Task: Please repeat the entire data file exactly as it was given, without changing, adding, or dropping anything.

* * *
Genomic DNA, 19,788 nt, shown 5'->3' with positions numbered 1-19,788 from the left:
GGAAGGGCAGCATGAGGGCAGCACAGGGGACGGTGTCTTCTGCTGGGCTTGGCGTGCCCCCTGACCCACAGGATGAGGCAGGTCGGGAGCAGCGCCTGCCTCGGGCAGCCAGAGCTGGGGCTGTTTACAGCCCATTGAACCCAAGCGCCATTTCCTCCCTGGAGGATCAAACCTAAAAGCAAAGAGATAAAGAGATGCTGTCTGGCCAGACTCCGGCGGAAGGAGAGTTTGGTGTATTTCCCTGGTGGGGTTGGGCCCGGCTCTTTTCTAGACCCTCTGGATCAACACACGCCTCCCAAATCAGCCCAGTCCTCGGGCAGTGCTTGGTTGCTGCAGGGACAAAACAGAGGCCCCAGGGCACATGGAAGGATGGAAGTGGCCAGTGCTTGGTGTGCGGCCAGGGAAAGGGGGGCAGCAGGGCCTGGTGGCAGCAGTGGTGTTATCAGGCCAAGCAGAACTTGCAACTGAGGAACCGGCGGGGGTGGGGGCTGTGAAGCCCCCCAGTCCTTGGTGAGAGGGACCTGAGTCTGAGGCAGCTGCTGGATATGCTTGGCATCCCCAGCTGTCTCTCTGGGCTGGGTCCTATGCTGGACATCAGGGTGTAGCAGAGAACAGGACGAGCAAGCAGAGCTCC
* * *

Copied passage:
Genomic DNA, 19,788 nt, shown 5'->3' with positions numbered 1-19,788 from the left:
GGAAGGGCAGCATGAGGGCAGCACAGGGGACGGTGTCTTCTGCTGGGCTTGGCGTGCCCCCTGACCCACAGGATGAGGCAGGTCGGGAGCAGCGCCTGCCTCGGGCAGCCAGAGCTGGGGCTGTTTACAGCCCATTGAACCCAAGCGCCATTTCCTCCCTGGAGGATCAAACCTAAAAGCAAAGAGATAAAGAGATGCTGTCTGGCCAGACTCCGGCGGAAGGAGAGTTTGGTGTATTTCCCTGGTGGGGTTGGGCCCGGCTCTTTTCTAGACCCTCTGGATCAACACACGCCTCCCAAATCAGCCCAGTCCTCGGGCAGTGCTTGGTTGCTGCAGGGACAAAACAGAGGCCCCAGGGCACATGGAAGGATGGAAGTGGCCAGTGCTTGGTGTGCGGCCAGGGAAAGGGGGGCAGCAGGGCCTGGTGGCAGCAGTGGTGTTATCAGGCCAAGCAGAACTTGCAACTGAGGAACCGGCGGGGGTGGGGGCTGTGAAGCCCCCCAGTCCTTGGTGAGAGGGACCTGAGTCTGAGGCAGCTGCTGGATATGCTTGGCATCCCCAGCTGTCTCTCTGGGCTGGGTCCTATGCTGGACATCAGGGTGTAGCAGAGAACAGGACGAGCAAGCAGAGCTCC